HP OpenVMS Guide to System Security: OpenVMS Version 8.4 > Chapter 1 Understanding System Security


The OpenVMS operating system provides several data protection schemes. For example, by using UIC-based protection you can protect data by controlling access to files. You can use ACLs to refine access control to specific groups or individual users. For a protection scheme with yet greater security for your data, you can encrypt the files. Encrypting a file transforms it into unrecognizable, unintelligible data, even if someone manages to gain access to it.

Encryption Process

The process of encryption takes readable data, called plaintext, and uses a mathematical algorithm to transform the plaintext into an unreadable, unintelligible form, called ciphertext.

To encrypt the plaintext data, the encryption operation requires a key. The key is a variable that controls the encryption operation. The same plaintext, encrypted with different keys, results in different ciphertext. In addition, repeated encryption of the same plaintext with the same key also results in different ciphertext each time.

OpenVMS Version 8.3 integrates the former Encryption for OpenVMS software product into the operating system. This eliminates the need for a separate product installation and product license. In addition, OpenVMS Version 8.3 and later supports the Advanced Encryption Standard (AES) algorithm.

AES Encryption Algorithm

The AES algorithm allows OpenVMS users, system managers, security managers, or programmers to secure their files, save sets, or application data with AES encryption. DES and AES are similar encryption algorithms. They are both block cipher algorithms. However, encryption using AES algorithms is found to be more secure than DES encryption due to the number of rounds the plain text undergoes during its transformation to ciphered text. The number of rounds depend on the key size. For example, a key size of 128 bits invokes 10 rounds of transformation. Similarly, key sizes of 192 bits and 256 bits invoke 12 and 14 rounds, respectively. For more information on AES encryption algorithm, see “Using Encryption”

DES Encryption Algorithm

The algorithm used by OpenVMS is a software implementation of the Data Encryption Standard (DES) defined by the National Bureau of Standards (NBS). The NBS document FIPS-PUB-46 describes the operation of the DES algorithm in detail.

Because the DES algorithm is public knowledge, the security of your ciphertext files depends on the keys you define.


OpenVMS encryption uses two keys:

  • Key that you provide.

  • Key that the software randomly generates, called the data key.

The key you provide encrypts the data key, which is stored in the first block of the ciphertext file. The process uses the encrypted data key to encrypt the file. You have the option to encrypt either the data key or the file.

Table 1-2 shows the components of the encryption process.

Table 1-2 Components of the Encryption Operation

User-supplied data keyKey encryptionEncrypted key
Data (plaintext) and the encrypted data key Data encryptionEncrypted file


Figure 1-1 illustrates the data encryption operation. In this example, the input file contains the text "secret" and the key has been defined as "elmno jflghi." The output file is unreadable text.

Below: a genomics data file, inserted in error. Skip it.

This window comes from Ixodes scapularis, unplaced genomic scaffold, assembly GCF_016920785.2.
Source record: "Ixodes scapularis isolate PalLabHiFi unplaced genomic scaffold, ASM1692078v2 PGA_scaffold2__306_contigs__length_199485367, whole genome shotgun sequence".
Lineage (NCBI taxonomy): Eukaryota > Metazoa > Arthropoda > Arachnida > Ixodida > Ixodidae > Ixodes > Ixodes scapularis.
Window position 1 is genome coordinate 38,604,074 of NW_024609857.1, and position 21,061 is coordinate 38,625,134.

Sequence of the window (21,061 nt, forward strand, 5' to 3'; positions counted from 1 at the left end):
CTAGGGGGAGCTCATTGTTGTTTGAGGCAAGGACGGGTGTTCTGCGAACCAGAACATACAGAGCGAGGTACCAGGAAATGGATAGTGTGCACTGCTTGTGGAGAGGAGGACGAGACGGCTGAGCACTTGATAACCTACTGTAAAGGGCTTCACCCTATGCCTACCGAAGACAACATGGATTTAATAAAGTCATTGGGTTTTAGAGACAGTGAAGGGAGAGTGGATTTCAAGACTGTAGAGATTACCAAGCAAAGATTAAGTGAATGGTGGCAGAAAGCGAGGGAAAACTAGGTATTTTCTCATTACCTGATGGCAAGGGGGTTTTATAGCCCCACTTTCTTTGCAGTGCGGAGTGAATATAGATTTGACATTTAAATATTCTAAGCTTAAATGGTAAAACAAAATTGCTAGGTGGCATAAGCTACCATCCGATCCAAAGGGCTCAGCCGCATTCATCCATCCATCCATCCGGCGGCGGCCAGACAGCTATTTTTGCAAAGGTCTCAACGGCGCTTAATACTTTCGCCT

Figure 1-1 Encrypting a File

Per-Thread Security Profile Model


To gain access to the data in an encrypted file, reverse the encryption process by performing the decryption process. Decryption uses a mathematical encryption algorithm to change ciphertext into the original plaintext.

Before decrypting a file, the software checks the validity of the key you provide. This validation is a checksum operation on the encrypted data stored in the first block of the ciphertext file.

When you specify the AES/DES algorithm to decrypt a file, use the key that is identical to the one used in the original encryption process.

NOTE: Only the correct key can decrypt your file. If you lose or forget the key, you cannot gain access to the data in any understandable, useful form.

Figure 1-2 shows the data decryption operation. In this example, the input file holds unreadable text. The key, "elmno jflghi," is the same key that was used to encrypt this file. The output file contains the readable text "secret."

Figure 1-2 Decrypting a File

Per-Thread Security Profile Model

Authentication Process

OpenVMS detects any modification made to both plaintext and ciphertext files. This process is called authentication. Authentication checks for and reports on any changes to:

  • File data

  • File location

  • Authentication key

  • Security settings

The software calculates two Message Authentication Codes (MACs): one based on file contents and one based on security settings. The software then associates them with one or more files and stores this information. When you subsequently check file integrity, the software recalculates the MACs and compares them against the stored codes.

NOTE: Currently, MAC authentication is supported only with DES algorithm.

Encryption Interfaces

To define and delete keys, and to encrypt and decrypt files, use the following Encryption interfaces:

  • DCL commands – for interactive encryption functions. These commands encrypt files and backup save sets. For more information on using DCL commands, see “Using Encryption”.

  • Callable routines – for application programming. These routines encrypt files and small blocks. For more information, see the HP OpenVMS Utility Routines Manual.


Encrypted files are fully compatible between OpenVMS systems. You can copy them from system to system and do all remote file operations that OpenVMS systems support for other kinds of files. In addition, you can encrypt files on one system and decrypt them on another system that also runs the Encryption software. Inter-system encryption operations with non-OpenVMS platforms are not supported.